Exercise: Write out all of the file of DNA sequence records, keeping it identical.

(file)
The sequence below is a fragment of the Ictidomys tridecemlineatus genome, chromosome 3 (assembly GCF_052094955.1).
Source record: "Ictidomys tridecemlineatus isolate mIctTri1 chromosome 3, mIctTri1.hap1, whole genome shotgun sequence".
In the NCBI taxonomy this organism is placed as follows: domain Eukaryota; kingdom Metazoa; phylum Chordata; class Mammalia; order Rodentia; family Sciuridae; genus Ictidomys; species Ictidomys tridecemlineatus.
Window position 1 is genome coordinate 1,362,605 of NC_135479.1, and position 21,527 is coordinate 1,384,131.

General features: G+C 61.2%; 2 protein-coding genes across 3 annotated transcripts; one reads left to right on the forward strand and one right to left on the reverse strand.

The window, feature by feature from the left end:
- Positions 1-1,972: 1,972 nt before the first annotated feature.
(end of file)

The sequence below is a fragment of the Ictidomys tridecemlineatus genome, chromosome 3 (assembly GCF_052094955.1).
Source record: "Ictidomys tridecemlineatus isolate mIctTri1 chromosome 3, mIctTri1.hap1, whole genome shotgun sequence".
In the NCBI taxonomy this organism is placed as follows: domain Eukaryota; kingdom Metazoa; phylum Chordata; class Mammalia; order Rodentia; family Sciuridae; genus Ictidomys; species Ictidomys tridecemlineatus.
Window position 1 is genome coordinate 1,362,605 of NC_135479.1, and position 21,527 is coordinate 1,384,131.

General features: G+C 61.2%; 2 protein-coding genes across 3 annotated transcripts; one reads left to right on the forward strand and one right to left on the reverse strand.

The window, feature by feature from the left end:
- Positions 1-1,972: 1,972 nt before the first annotated feature.